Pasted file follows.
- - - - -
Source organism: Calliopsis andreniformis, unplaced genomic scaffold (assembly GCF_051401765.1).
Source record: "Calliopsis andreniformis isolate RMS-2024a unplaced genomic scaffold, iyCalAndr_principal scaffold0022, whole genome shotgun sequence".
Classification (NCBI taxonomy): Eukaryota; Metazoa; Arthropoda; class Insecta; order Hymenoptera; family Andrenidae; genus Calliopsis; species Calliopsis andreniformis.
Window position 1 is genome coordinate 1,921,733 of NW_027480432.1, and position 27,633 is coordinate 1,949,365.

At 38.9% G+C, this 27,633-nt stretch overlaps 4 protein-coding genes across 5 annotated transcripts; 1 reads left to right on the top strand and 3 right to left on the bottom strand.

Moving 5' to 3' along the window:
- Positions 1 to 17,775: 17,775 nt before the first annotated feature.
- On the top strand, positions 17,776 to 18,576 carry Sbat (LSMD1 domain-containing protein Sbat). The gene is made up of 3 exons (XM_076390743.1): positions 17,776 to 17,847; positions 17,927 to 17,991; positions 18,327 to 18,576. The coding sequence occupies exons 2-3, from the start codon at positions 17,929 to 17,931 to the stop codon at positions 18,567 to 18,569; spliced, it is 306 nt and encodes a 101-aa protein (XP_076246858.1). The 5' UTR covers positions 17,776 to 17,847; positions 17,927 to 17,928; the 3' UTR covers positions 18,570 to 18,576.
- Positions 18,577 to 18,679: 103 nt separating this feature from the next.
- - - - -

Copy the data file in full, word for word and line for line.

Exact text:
Source organism: Calliopsis andreniformis, unplaced genomic scaffold (assembly GCF_051401765.1).
Source record: "Calliopsis andreniformis isolate RMS-2024a unplaced genomic scaffold, iyCalAndr_principal scaffold0022, whole genome shotgun sequence".
Classification (NCBI taxonomy): Eukaryota; Metazoa; Arthropoda; class Insecta; order Hymenoptera; family Andrenidae; genus Calliopsis; species Calliopsis andreniformis.
Window position 1 is genome coordinate 1,921,733 of NW_027480432.1, and position 27,633 is coordinate 1,949,365.

At 38.9% G+C, this 27,633-nt stretch overlaps 4 protein-coding genes across 5 annotated transcripts; 1 reads left to right on the top strand and 3 right to left on the bottom strand.

Moving 5' to 3' along the window:
- Positions 1 to 17,775: 17,775 nt before the first annotated feature.
- On the top strand, positions 17,776 to 18,576 carry Sbat (LSMD1 domain-containing protein Sbat). The gene is made up of 3 exons (XM_076390743.1): positions 17,776 to 17,847; positions 17,927 to 17,991; positions 18,327 to 18,576. The coding sequence occupies exons 2-3, from the start codon at positions 17,929 to 17,931 to the stop codon at positions 18,567 to 18,569; spliced, it is 306 nt and encodes a 101-aa protein (XP_076246858.1). The 5' UTR covers positions 17,776 to 17,847; positions 17,927 to 17,928; the 3' UTR covers positions 18,570 to 18,576.
- Positions 18,577 to 18,679: 103 nt separating this feature from the next.